Friday, 12 August 2011

Stupid questions

When it’s your money at stake there’s no such thing as a stupid question.

I’ve made a career out of asking stupid questions and I’m proud of it. OK, perhaps they weren’t all utterly stupid but I’ve lost count of the times I’ve been with a customer and I’ve started a conversation with something like “This might sound like a stupid question, but…” or “Forgive my ignorance, but why…”.

I confess that at times this was the polite version. What I really wanted to say was “What particular brand of barking insanity prompted you to do something that bizarre?” or “Which sharp-suited, over-paid, and under-brained consultant told you that this would be a good idea?

Or perhaps just “Had you been drinking or smoking something illegal when you decided that?

Last week we had a very angry email from a customer from a large motor dealership in Gaborone. She was upset that after she’d taken her brand new car in for it’s first service, she was presented with a bill for the work. But what about the motor plan, she asked, I thought that would cover all these things?

No, the dealer said, that vehicle doesn’t come with a motor plan. But, she said, nobody told me that. Then the argument went into one of those I said this, you said that arguments which nobody can ever win. Unfortunately for everyone this was made more difficult because the salesman who originally sold her the car has since moved on to another job and can’t be traced. However, the fact remains that the entry-level car she bought simply doesn’t come with a motor plan as standard. Instead it’s something she would (or should) have been told will cost an extra P13,000.

Regardless of whether you think this is the way things should be, it’s how things are. I’ve spoken to the MD of the dealership and he says that’s how this particular manufacturer likes to do things with the entry level models. It’s normal practice.

What he’s suggested is that she could come and see him, have a cup of tea, he’ll explain how it all works and I’m sure something will be sorted out to make her a little bit happier.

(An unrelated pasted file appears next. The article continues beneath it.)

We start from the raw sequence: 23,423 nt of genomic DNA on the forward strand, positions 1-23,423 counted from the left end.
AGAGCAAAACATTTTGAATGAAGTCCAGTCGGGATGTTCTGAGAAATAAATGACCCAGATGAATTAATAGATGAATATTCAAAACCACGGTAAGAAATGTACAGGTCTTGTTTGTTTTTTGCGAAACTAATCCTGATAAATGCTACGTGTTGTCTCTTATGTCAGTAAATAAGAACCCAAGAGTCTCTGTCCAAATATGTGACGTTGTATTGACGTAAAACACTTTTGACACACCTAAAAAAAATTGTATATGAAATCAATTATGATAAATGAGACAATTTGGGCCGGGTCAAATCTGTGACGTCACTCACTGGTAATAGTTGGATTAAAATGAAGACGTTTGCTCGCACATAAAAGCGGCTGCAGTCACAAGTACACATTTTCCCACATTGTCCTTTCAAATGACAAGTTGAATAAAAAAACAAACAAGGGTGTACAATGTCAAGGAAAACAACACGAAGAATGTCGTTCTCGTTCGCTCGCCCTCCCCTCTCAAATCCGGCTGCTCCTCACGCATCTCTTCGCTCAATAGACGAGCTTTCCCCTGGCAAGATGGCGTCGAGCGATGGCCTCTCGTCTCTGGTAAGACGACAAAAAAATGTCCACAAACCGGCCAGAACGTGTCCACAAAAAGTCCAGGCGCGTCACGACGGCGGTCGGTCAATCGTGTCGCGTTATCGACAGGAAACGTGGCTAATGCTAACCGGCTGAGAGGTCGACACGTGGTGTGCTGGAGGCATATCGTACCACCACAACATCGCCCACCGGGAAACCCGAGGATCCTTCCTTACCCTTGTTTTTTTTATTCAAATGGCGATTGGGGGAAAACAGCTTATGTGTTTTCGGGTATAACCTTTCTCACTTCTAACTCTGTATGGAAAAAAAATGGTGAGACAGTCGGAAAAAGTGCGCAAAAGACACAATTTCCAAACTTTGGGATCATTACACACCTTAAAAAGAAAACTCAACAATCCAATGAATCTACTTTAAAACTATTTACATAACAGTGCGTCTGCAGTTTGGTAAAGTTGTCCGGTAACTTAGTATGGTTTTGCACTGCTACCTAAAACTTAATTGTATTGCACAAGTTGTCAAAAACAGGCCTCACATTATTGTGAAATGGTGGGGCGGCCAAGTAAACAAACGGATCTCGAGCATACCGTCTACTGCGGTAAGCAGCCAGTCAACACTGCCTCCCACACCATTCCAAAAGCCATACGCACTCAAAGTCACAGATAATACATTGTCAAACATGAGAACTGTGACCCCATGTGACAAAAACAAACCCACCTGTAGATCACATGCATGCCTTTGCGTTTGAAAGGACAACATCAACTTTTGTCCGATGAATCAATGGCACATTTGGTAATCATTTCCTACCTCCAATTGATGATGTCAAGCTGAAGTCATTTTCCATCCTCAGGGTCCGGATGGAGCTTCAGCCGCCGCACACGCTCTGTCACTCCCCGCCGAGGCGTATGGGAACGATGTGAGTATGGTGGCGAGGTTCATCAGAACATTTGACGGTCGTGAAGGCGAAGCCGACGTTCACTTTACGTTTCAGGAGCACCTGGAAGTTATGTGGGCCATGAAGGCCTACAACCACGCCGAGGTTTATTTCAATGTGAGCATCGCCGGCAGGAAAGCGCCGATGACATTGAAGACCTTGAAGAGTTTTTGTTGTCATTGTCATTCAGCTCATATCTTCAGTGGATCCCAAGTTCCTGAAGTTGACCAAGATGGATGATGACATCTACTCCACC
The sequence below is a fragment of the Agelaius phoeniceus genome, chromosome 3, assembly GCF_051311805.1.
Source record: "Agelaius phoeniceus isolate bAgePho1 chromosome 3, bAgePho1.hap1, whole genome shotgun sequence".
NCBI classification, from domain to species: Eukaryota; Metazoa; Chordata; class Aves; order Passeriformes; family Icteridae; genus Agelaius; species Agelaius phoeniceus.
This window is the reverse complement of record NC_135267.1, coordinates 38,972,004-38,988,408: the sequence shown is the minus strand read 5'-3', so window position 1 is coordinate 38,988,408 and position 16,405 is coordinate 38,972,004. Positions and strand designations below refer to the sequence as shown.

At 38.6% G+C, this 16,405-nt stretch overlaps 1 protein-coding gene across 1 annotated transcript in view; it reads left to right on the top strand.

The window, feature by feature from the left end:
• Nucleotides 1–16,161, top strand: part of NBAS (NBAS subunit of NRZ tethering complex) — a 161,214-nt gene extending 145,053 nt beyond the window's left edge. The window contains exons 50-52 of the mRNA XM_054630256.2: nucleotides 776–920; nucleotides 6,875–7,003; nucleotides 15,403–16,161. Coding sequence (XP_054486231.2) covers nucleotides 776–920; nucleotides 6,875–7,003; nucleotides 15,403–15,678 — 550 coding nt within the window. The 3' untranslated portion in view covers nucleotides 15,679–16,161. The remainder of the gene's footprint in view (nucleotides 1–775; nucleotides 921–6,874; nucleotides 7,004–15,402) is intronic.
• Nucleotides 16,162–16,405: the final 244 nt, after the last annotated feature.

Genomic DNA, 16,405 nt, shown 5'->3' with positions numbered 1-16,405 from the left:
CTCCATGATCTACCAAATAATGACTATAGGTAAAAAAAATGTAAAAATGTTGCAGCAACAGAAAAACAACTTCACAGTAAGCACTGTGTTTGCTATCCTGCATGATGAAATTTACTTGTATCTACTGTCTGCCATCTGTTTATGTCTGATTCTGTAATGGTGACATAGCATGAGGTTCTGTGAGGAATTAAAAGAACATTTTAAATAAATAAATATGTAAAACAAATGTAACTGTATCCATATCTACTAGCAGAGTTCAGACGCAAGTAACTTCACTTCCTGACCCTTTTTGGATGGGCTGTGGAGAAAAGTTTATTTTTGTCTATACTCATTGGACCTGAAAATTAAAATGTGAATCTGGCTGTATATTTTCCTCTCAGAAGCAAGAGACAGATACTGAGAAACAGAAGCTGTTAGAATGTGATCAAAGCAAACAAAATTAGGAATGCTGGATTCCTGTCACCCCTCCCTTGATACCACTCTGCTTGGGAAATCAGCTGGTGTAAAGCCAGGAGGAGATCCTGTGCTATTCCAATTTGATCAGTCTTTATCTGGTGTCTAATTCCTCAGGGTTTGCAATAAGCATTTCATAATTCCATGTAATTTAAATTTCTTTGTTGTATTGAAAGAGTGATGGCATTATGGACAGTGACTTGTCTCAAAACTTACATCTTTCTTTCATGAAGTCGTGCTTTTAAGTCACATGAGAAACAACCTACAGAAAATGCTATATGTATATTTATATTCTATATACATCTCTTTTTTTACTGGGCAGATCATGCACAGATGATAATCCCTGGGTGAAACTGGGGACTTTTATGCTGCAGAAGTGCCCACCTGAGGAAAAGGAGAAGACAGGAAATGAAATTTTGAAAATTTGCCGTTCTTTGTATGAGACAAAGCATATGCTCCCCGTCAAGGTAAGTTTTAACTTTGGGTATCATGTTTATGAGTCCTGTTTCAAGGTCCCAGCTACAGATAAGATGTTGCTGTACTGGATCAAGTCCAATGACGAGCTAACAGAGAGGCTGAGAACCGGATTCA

The lesson, of course, is that she should have asked that question before signing on the dotted line. It’s certainly one of the most important questions you should ask when buying a new, or even a fairly new second-hand car. “Tell me about the motor plan” or “Tell me about the warranty” or even “What will happen to me if the car breaks down?” Remember that no matter how stupid you might feel asking what you think might be a dumb question, it’s not as dumb as finding out a few months later that you’re screwed.

Another approach if you’re not an expert on cars is the old idea of taking a friend with you. We all know someone who knows more about a certain topic than we do. It might be cars, computers or cellphones, we all have a knowledgeable friend, neighbour or relative who could help out. Someone who can ask the right questions on your behalf. Someone who can translate any technical talk that you don’t understand. Someone who can stand next to you while the flashy salesman is talking techie talk and whisper in your ear “He’s lying”.

If, for some reason, you can’t find a helpful expert then please don’t be afraid to appear stupid. Be honest with the salesman and explain that you know nothing about cars (or computers or cellphones). However, rather than let him exploit your self-confessed ignorance, make a point of very obviously writing things down. Say things like “One moment, let me write that down” and then do exactly that. You can rest assured that what they say will be perfectly correct. Finish off by asking a question like “What else is there that I should know?” Then write it down when he says “Nothing”.

The challenge is that we all like to give the impression that we’re capable and know things. However it’s a sign of maturity to acknowledge that while you are a genuinely intelligent, aware and knowledgeable human being, you don’t know everything. The mature thing is actually to say to a salesman, or indeed anyone else, your boss, your staff, your bank manager or your lawyer, “I’m sorry, I have absolutely no idea what you’re talking about.

It takes a bit of courage the first few times you do it but eventually you’ll become adept at asking these questions, you’ll develop enough confidence to say to someone trying to blind you with their obscure knowledge that they should cut it out and talk in plain language.

Who knows, you might even then feel confident enough to say things like “Have you any evidence for that claim?” or if you feel like being brutal, “Prove that!

Of course the effect of these questions on the person trying to sell you something, or trying to confuse you, is that suddenly they’ll realise they’re dealing with a challenging customer, someone who isn’t that easy to confuse.

I suppose that in fact there’s only one genuinely stupid question you can ever ask. It’s the one you’ll ask yourself when things go wrong. It’ll be “Why didn’t I ask questions earlier?

No comments: